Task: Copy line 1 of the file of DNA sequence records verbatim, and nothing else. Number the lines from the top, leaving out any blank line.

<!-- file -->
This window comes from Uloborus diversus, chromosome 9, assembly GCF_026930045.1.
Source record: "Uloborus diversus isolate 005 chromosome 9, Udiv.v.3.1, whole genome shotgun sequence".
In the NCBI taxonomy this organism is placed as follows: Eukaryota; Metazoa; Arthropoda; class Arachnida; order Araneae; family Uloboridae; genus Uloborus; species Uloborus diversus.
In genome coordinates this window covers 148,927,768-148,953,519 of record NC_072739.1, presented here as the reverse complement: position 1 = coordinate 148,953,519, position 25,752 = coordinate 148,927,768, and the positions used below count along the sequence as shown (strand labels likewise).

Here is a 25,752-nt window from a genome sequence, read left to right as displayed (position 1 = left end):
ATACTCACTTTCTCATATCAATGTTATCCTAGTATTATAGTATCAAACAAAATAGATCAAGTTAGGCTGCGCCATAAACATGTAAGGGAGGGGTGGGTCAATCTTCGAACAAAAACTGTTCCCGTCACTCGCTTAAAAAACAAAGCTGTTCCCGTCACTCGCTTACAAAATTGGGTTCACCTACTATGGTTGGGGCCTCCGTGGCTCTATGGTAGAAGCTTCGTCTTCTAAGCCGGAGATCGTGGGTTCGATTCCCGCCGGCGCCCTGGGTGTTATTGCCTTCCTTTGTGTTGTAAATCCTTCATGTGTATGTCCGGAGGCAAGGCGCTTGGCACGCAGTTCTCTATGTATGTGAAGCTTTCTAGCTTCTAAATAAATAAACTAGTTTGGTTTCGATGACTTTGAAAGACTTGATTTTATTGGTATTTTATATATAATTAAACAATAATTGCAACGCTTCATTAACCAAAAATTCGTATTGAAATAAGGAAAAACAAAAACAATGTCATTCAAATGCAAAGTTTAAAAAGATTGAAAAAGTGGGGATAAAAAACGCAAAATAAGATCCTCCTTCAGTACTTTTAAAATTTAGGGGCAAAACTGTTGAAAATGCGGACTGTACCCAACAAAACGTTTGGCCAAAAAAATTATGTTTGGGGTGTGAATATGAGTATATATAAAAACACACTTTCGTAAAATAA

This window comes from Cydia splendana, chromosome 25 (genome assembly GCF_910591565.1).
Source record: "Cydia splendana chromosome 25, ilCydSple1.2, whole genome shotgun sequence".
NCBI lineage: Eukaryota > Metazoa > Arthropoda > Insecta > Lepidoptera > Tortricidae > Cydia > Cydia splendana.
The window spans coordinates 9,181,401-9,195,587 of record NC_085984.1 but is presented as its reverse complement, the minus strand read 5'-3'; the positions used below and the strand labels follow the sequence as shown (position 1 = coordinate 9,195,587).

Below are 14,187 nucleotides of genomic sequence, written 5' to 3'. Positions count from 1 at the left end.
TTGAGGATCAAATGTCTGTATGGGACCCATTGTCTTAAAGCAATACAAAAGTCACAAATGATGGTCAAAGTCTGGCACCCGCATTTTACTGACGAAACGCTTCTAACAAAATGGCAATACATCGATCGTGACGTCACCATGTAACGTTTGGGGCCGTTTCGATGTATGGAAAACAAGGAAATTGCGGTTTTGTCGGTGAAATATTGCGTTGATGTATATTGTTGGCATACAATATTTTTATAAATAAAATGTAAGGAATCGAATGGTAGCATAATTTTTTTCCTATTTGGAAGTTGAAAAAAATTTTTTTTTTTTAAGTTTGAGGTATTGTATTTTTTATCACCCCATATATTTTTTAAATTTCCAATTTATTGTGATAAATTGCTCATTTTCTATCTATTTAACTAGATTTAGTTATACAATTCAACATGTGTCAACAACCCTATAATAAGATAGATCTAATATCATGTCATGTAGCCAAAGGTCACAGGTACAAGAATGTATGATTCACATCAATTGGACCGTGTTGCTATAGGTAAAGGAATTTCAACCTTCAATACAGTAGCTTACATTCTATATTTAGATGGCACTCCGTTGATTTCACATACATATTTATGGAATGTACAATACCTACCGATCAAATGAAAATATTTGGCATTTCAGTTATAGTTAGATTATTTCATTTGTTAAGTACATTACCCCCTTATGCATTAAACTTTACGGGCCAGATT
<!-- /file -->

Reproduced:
This window comes from Uloborus diversus, chromosome 9, assembly GCF_026930045.1.